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J Clin Psychol. 1981 Apr;37(2):309-15.

Progressive and self-induced relaxation training: their relative effects on subjective and autonomic arousal to fearful stimuli.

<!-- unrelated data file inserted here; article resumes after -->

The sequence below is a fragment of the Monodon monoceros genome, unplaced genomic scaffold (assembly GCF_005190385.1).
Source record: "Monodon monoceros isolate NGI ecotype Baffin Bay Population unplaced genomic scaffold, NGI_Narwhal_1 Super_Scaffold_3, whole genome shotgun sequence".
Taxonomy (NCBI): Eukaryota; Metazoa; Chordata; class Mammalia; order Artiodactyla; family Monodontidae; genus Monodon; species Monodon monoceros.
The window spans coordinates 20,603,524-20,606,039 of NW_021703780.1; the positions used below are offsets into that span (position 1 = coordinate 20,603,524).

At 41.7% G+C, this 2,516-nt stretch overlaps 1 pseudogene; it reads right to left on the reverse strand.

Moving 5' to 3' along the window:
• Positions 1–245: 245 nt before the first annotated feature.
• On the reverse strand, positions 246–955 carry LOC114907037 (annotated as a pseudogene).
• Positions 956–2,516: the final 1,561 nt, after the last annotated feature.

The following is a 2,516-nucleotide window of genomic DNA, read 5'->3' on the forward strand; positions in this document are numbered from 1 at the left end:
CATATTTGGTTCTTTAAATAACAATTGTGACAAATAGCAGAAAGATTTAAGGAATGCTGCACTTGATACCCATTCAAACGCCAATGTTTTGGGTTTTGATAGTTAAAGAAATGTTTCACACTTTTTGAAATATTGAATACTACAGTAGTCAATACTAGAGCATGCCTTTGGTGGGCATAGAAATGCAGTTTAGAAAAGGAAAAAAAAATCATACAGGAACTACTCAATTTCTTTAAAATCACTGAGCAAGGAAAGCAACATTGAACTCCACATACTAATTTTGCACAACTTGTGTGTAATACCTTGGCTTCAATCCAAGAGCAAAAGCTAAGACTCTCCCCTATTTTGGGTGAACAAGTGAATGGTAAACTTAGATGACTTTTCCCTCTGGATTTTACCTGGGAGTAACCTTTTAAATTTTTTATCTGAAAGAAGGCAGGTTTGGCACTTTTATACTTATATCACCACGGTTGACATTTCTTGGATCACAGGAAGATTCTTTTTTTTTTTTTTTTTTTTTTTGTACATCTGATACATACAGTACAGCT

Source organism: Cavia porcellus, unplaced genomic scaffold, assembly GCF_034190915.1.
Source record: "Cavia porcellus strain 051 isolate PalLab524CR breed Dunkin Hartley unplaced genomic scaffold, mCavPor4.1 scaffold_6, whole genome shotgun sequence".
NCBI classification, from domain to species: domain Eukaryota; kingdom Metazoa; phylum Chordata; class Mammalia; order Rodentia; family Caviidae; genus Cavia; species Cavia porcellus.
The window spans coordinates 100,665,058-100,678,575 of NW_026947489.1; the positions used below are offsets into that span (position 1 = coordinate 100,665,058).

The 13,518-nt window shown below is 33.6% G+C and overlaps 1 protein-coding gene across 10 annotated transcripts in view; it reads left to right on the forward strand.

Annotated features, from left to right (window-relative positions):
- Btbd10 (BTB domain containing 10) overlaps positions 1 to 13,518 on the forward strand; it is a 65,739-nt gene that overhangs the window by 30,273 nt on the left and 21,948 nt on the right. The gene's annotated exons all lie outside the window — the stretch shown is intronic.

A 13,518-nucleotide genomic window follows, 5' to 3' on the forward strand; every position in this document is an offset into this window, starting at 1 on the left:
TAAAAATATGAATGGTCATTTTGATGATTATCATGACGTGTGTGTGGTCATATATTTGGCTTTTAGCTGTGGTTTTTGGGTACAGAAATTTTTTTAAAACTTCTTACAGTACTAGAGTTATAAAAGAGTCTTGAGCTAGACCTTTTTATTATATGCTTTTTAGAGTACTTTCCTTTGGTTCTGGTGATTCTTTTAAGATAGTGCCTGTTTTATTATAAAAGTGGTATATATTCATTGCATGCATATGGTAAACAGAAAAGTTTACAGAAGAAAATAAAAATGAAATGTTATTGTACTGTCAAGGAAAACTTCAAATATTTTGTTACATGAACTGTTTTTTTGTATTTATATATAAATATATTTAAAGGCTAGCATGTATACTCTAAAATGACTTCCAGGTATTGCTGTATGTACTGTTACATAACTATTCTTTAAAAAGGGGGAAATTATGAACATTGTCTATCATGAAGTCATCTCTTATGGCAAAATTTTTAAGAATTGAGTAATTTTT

Compared progressive relaxation training (PRT), self-induced relaxation training (SRT), and a rest quietly (RQ) control condition on measures of tonic physiological arousal and phasic physiological and subjective reactions to fearful stimuli. The Mutilation Anxiety Questionnaire was used to identify 48 male and female participants for the two training assessment sessions. Evaluation of tonic reductions in sympathetic arousal indicated: In session one, PRT and SRT were equivalent; in session two, PRT was superior to SRT. Evaluation of subjective response to fearful stimuli favored PRT/SRT over RQ for low, moderately stressful stimuli; PRT was superior to SRT for the most stressful stimuli. An analysis of reported practice between sessions indicated a negative relationship between practice of relaxation skills and response to stressful tonic physiological arousal and attenuating subjective response to stressful stimuli. The interaction between the cognitive and physiological systems and its implication for therapy are discussed.

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